News & EventsPage address: https://www.mnsu.edu/dance/news/
Study Aboard to Paris, France: Paris on Foot: Stepping into Parisian History, Art, and Culture. Spring '17, March 1-11th. Click here to view the poster and details of the course!
This course will offer students an in-depth and unique history experience. The first portion of the course will entail cross-disciplinary study of French history on campus, alongside students studying Dance.
During Spring Break, students will travel to Paris, France. Both groups of students will explore Parisian urban history and culture, from the Roman era to the twenty-first century. Dance students will experience dance history through participation in a variety of dance classes.
History students will more closely study the meaning of place, power, and memory in Parisian history. All students will study artistic forms, from ballet to contemporary dance, in their historical birthplace. All students will also attend dance performances and visit significant historical sites and museums, which document the artistic evolution of Baroque through modernism in art, dance, and history. Upon their return, students will be mentored through guided research and reflection projects that encapsulate and provide further meaning to their experiences.
Students must enroll in either DANC 427: Topics in Dance/Paris Study Tour (3cr.), or DANC 499: Independent Study/Paris Study Tour (1cr.). A deposit of $500 is due per person with enrollment on November 22, 2016.
Information Meetings are schedule for: September 19, October 12, and November 1st. All meetings are at 5:00p. Room yet to be determined. Contact Julie Kerr-Berry at firstname.lastname@example.org for more information.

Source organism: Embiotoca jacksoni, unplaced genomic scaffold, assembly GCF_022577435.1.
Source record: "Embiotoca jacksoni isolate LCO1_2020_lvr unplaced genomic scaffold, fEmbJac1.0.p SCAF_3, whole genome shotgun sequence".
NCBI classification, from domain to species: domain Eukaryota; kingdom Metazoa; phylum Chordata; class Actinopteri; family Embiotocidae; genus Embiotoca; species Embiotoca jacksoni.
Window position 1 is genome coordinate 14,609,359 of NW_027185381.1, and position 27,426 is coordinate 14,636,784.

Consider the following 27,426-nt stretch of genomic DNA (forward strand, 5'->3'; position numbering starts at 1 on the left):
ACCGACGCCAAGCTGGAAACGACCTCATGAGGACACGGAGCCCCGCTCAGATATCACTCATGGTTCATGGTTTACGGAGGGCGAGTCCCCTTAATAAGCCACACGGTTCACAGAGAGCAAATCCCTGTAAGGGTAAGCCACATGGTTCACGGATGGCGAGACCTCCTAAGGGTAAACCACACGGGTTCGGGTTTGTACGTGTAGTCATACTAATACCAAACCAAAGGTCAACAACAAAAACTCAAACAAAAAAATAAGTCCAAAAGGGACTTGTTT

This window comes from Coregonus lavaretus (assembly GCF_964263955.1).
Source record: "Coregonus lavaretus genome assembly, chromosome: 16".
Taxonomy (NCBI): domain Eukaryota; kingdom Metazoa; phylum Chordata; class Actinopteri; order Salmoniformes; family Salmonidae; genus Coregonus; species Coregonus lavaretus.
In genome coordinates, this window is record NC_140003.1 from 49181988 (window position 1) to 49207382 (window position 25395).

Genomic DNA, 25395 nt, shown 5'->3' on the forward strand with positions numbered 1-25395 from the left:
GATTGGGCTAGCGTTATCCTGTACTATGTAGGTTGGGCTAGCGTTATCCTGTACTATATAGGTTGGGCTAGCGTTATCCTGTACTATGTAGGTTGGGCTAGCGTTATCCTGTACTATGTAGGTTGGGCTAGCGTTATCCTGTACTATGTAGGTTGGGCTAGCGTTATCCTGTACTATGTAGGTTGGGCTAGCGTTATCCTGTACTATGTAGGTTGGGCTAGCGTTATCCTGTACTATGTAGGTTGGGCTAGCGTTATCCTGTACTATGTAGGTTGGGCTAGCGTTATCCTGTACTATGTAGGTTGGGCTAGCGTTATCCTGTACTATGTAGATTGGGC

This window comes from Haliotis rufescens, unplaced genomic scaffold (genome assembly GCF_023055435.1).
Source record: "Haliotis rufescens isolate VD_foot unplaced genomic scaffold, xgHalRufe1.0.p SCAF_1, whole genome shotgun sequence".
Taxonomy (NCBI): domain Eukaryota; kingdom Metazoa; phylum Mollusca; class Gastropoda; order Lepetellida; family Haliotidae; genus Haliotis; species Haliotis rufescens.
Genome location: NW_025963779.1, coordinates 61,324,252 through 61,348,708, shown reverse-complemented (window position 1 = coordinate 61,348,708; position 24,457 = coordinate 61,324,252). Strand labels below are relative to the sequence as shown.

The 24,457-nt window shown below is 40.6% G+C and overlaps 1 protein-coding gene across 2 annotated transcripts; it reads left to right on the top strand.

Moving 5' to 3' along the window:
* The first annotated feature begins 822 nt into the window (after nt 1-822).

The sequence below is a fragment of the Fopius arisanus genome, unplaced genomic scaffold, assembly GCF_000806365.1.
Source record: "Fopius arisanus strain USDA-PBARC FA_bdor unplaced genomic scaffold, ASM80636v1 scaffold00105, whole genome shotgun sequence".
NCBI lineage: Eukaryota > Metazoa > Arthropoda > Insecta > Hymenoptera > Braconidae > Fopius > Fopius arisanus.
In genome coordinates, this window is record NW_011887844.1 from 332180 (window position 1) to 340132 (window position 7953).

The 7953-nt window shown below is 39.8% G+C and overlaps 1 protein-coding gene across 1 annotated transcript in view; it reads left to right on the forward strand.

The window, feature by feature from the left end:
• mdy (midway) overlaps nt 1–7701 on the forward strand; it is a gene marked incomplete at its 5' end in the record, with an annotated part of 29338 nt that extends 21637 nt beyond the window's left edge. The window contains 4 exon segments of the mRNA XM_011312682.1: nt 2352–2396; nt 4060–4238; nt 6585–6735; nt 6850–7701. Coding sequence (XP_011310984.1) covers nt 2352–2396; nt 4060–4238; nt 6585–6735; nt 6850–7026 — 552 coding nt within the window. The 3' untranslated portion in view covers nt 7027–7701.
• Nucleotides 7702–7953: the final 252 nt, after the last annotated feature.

If you want to begin your application early, clink here. It will take you to MSU's International Center, specifically to the application itself. It is part of the "studioabroad" database they use. Once you log in, you can save your work and continue working through it in any order.
You can also wait, as we will be going through this during the first information meeting on September 19th.
Finally, if you don't already have one, best to apply for a passport. The cost is $145. In Mankato, you can apply at the Government Center.
Dance Program 'Founding Mother' Florence Cobb dies
The MSU Theatre & Dance Department is mourning the loss of Florence Cobb, responsible for starting the Dance Program at MSU in the late 1960s. She died Friday, June 24, 2016, at age 95. Her obituary can be read here on The Free Press website.
In lieu of flowers, donations are being requested by the family to go toward a scholarship fund in memory of Florence's legacy to the Dance Program; Department of Theater and Dance, Earley Center for Performing Arts, PA 201; Minnesota State University Mankato; Mankato, MN 56001.